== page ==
Navigating Vulture Problems: Understanding Federal Protections and Regulations
Wildlife control consultant Stephen Vantassel received a question about vulture control and decided to create a podcast episode to help people with this particular issue. Vantassel acknowledges that vultures are not a primary project for most people but says that learning about niche subjects can help broaden one’s knowledge and provide new perspectives. He proceeds to discuss the migratory bird treaty act and how it affects vultures, emphasizing the importance of understanding federal protections and regulations when dealing with these birds.
Chapter 1: Understanding the Migratory Bird Treaty Act
The migratory bird treaty act is an international treaty between the United States, Mexico, Canada, Japan, and Russia that protects birds that cross international boundaries. Essentially, all native birds to the United States are protected under this act except for those that are regulated under hunting seasons.
The treaty was created to prevent one country from over-hunting a particular species, ensuring that all countries can participate in using the resource. However, the downside of this act is that it impedes wildlife control efforts, particularly when it comes to vultures. Federal regulations make it illegal to shoot vultures, making it challenging for states and municipalities to deal with vulture problems. Therefore, understanding the migratory bird treaty act is critical for those seeking to control vulture populations in their area.
Chapter 2: Understanding Vultures
Now that we’ve covered the legal aspect of dealing with vultures, let’s dive into understanding these unique birds.
Vultures are often associated with death and decay, but they serve a crucial role in the ecosystem as scavengers. They help clean up carcasses and prevent the spread of disease by consuming carrion that might otherwise attract vermin and disease-carrying insects. In fact, vultures have such a strong digestive system that they are even able to consume bacteria such as anthrax and botulism.
There are two types of vultures in North America: the turkey vulture and the black vulture. The turkey vulture is the more common of the two and is known for its bald red head, large wingspan, and distinctive V-shaped soaring pattern. The black vulture is smaller with a dark black plumage and a shorter wingspan, and tends to be more aggressive and opportunistic than its turkey vulture counterpart.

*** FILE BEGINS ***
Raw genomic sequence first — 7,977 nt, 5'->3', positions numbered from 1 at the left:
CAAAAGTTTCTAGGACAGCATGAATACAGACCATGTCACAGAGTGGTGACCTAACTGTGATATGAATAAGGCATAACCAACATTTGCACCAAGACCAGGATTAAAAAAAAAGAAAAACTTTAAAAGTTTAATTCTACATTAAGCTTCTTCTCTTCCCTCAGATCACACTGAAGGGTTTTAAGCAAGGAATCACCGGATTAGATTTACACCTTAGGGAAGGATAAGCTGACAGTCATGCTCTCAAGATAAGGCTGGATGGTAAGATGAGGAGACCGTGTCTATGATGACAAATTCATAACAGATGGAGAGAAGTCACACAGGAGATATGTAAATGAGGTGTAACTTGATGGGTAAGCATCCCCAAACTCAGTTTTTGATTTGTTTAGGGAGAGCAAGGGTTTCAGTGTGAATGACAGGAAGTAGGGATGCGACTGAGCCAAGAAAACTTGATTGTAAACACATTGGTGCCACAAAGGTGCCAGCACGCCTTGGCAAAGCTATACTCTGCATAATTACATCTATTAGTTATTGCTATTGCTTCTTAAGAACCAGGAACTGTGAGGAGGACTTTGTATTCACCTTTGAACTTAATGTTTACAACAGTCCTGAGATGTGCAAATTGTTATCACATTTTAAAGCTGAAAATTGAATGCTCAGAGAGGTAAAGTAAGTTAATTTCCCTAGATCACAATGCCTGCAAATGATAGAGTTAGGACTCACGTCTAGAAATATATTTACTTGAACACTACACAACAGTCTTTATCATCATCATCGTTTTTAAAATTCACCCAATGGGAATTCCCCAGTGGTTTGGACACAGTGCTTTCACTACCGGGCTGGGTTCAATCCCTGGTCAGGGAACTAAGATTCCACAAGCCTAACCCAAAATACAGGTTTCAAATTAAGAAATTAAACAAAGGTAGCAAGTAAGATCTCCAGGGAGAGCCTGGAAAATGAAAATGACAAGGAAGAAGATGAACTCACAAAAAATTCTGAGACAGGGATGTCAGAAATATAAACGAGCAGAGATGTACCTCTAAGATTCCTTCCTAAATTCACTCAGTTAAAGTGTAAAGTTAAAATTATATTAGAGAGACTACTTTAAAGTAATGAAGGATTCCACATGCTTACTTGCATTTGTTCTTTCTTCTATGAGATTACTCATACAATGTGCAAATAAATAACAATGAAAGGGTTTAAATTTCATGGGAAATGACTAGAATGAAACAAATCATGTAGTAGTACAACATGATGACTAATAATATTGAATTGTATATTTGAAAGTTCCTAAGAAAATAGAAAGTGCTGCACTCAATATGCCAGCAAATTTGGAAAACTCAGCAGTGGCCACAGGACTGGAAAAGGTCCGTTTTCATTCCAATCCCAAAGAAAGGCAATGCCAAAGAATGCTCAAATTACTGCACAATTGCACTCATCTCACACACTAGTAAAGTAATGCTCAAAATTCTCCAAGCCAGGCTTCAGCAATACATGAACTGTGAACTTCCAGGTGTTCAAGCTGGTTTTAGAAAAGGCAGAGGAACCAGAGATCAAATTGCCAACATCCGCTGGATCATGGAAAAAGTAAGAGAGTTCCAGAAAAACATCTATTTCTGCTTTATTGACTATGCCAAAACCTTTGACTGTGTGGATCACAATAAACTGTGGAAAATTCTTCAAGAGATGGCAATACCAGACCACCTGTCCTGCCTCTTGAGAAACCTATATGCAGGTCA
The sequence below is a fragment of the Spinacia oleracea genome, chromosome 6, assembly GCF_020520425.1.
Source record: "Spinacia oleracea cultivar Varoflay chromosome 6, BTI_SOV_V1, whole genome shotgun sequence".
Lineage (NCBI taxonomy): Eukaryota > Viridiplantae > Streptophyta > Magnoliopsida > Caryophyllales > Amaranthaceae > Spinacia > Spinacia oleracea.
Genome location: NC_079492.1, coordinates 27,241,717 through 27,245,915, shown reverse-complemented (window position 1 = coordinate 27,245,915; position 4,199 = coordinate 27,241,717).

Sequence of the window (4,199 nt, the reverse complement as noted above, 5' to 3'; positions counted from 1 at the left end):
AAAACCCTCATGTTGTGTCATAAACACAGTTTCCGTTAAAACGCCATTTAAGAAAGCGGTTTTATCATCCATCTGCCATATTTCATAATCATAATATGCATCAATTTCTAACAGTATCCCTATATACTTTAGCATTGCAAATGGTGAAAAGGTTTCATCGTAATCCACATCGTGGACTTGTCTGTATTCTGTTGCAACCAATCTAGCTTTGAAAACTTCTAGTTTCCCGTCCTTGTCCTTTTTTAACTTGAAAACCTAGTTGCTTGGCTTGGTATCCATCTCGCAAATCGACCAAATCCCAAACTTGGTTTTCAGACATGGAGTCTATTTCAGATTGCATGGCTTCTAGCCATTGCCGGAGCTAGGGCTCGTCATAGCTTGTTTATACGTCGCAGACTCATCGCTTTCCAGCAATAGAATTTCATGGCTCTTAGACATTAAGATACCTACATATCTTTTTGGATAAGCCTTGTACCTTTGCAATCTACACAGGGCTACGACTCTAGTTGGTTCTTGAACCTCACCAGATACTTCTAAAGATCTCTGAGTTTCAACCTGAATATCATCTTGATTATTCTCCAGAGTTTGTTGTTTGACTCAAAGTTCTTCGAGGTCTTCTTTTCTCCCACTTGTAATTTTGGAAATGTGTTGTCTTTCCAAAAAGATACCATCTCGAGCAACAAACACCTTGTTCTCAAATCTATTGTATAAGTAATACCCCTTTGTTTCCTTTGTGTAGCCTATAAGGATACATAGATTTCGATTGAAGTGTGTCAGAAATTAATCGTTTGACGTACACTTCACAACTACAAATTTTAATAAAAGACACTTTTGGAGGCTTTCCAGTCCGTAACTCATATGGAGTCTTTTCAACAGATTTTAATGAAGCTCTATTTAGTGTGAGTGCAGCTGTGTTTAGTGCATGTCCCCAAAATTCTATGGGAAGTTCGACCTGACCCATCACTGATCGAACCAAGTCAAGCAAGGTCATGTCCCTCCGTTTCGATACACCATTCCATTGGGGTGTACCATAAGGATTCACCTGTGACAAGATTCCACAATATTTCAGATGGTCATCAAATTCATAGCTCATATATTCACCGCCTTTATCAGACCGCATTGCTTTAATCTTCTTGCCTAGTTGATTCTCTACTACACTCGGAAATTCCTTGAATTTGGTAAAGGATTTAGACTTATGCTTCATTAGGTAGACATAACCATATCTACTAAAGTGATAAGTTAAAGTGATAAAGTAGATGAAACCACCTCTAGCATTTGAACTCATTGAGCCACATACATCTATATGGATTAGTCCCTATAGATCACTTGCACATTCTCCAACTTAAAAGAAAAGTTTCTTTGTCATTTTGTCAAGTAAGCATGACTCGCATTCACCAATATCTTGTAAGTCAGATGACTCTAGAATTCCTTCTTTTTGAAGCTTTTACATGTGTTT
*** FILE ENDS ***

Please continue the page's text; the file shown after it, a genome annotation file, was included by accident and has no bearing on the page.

Vultures are social creatures and often roost in large groups, referred to as a wake or committee. They can be found in a variety of habitats, including forests, grasslands, and even urban areas, and they have a keen sense of smell that helps them locate carrion from miles away.
While vultures are not typically aggressive towards humans, they can become a nuisance if they begin roosting on or near buildings or if they cause damage to property. Vultures are protected under federal law, which means that non-lethal methods must be used to deter them.
Chapter 3: Vulture Control Measures
Vultures can be a nuisance for homeowners and business owners because they scratch and gouge things with their sharp beaks and talons. They also produce a lot of excrement that emits an ammonia smell, leading to a sense of doom for the people living or working in the affected area. Therefore, it’s crucial to understand the emotional and psychological aspect of vulture infestations and provide sensitive support to the clients struggling with them.
To control vultures, habitat modification is an essential measure. Managing waste, trash, and garbage appropriately and ensuring that ranchers and livestock people are calving undercover can help eliminate food sources for the birds. However, eliminating food alone cannot solve the problem, but it can help reduce the time vultures spend in a particular area.
Vultures are scavengers and rely on dead and sick animals for food, making roadkill a constant source of nutrition. With the number of deer hit on roads and highways in the United States, it’s likely that vultures are doing well due to this constant supply of food.
When vultures are roosting in trees, thinning out the branches may make the area less attractive for them to roost. However, there are no clear standards, and it may not work for vultures, as it has for starlings.